Reading comprehension

    Reading work related information.

  • 43%

    Active listening

    Listening to others, not interrupting, and asking good questions.

  • 43%

    Critical thinking

    Thinking about the pros and cons of different ways to solve a problem.

  • 43%

    Speaking

    Talking to others.

  • 43%

    Writing

    Writing things for co-workers or customers.

  • 39%

    Time management

    Managing your own and other peoples' time to get work done.

  • 34%

    Serving others

    Looking for ways to help people.

  • 32%

    Active learning

    Being able to use what you have learnt to solve problems now and again in the future.

  • 32%

    Coordination with others

    Being adaptable and coordinating work with other people.

  • 32%

    Judgment and decision making

    Figuring out the pros and cons of different options and choosing the best one.

  • 32%

    Monitoring

    Keeping track of how well work is progressing so you can make changes or improvements.

  • 32%

    Social perceptiveness

    Understanding why people react the way they do.

  • 32%

    Complex problem solving

    Noticing a problem and figuring out the best way to solve it.

  • 30%

    Negotiation

    Bringing people together and trying to sort out their differences.

  • 30%

    Persuasion

    Talking people into changing their minds or their behaviour.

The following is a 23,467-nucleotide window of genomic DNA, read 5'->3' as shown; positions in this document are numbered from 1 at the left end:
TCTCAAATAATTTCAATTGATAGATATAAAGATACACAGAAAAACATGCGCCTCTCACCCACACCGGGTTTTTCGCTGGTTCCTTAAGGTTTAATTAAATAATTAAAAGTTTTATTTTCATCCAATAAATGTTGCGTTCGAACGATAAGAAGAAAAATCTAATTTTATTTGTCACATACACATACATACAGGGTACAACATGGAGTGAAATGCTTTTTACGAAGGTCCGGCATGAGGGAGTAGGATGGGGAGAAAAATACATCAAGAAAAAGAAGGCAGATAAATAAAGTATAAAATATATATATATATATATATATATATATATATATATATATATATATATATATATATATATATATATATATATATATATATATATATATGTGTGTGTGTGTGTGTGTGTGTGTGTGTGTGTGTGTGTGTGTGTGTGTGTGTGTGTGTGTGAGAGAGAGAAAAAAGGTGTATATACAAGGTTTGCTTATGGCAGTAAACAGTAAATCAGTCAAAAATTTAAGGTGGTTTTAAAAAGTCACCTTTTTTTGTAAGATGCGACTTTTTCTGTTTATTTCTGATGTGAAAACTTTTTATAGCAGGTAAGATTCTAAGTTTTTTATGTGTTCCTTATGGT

• 30%

    Instructing

    Teaching people how to do something.

  • 30%

    Learning strategies

    Figuring out the best way to teach or learn something new.

  • 30%

    Systems analysis

    Figuring out how a system should work and how changes in conditions, operations, and the environment will affect it.

  • 27%

    Systems evaluation

    Measuring how well a system is working and how to improve it.

  • 25%

    Management of personnel resources

    Motivating, developing, and directing people as they work, and choosing the best people for the job.


Knowledge

These are important topics, subjects or knowledge areas.

  • 69%

    Clerical

    Word processing, managing files and records, stenography and transcription, designing forms, and other office work.

  • 55%

    Computers and electronics

    Circuit boards, processors, chips, electronic equipment, and computer hardware and software, including applications and programming.

  • 54%

    Customer and personal service

    Understanding customer needs, providing good quality service, and measuring customer satisfaction.

  • 46%

    English language

    English language including the meaning and spelling of words, rules of composition, and grammar.

  • 44%

    Mathematics

    Arithmetic, algebra, geometry, calculus, or statistics.

  • 44%

    Communications and media